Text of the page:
Phonography exhibits research carried out by Dr James Kelly looking at vinyl records and their use in music composition, performance, and sound art. The exhibition includes a collection of unusual records which exploit some of the media’s creative potentials and limitations. Depending on the creators intentions, these records are called; dubplates, DJ tools, anti-records and artist recordworks.

As a turntablist for more than twenty years, Kelly’s music explores the creative use of a disc-cutting lathe – a machine which is traditionally used in the manufacture of records. The mechanism and limitations of the lathe itself are used as an artistic tool to shape the music. The exhibition presents his personal archive of vinyl records which exemplify a number of experimental disc cutting techniques. Records are presented on tables and wall-mounted to allow visitors to view the records close up, revealing grooves which are variously eccentric, locked, broken, etched, cut over, or destroyed. The exhibition also includes; a documentary film of Kelly’s studio practice, rehearsal and performances, photographs documenting the record cutting process, and sound clips of experimental recordings.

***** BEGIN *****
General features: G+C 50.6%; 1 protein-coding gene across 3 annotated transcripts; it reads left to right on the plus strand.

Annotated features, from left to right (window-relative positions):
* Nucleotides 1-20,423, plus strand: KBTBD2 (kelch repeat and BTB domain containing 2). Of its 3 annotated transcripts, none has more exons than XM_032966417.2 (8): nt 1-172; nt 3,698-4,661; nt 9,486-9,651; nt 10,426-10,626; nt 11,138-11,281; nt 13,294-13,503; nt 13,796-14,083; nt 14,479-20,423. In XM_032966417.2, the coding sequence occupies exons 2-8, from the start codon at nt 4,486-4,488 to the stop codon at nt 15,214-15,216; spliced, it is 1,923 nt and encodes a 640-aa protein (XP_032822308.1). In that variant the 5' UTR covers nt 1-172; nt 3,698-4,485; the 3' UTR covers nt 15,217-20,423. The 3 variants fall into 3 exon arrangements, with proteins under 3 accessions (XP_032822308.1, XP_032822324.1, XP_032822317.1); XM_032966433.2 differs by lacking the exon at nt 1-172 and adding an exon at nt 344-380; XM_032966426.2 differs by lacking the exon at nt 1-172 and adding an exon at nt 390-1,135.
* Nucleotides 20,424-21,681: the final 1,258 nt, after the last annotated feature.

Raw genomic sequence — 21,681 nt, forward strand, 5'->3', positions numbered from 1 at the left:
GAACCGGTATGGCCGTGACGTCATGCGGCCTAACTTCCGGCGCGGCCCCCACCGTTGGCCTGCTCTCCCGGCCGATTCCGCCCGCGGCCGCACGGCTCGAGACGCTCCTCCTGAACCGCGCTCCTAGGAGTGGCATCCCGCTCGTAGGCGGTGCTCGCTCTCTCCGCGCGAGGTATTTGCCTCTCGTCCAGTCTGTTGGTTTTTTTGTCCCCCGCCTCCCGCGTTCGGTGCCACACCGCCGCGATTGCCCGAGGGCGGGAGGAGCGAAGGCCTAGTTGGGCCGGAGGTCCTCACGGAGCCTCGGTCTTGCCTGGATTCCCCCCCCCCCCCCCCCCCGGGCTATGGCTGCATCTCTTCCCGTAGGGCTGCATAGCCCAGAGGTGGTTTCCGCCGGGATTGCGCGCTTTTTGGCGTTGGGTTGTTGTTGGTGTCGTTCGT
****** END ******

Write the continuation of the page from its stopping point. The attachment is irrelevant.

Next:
Kelly’s lathe cut records are accompanied by a curated record collection including examples of sound art, disco, dub, hip hop, techno, and noise music each of which make their own unique use of the vinyl format. Many of the records included in the exhibition have been created with the intention for them to be remixed by DJs or to be used in live performance. The composition and layout of tracks invite particular approaches to DJ’ing, for example a hip-hop 12-inch includes an instrumental and an acapella on separate tracks, and techno records may feature short loops, as locked-grooves, to be beat-matched and blended into a continuous DJ mix. The exhibition reveals the breadth of phonography as an artistic discipline.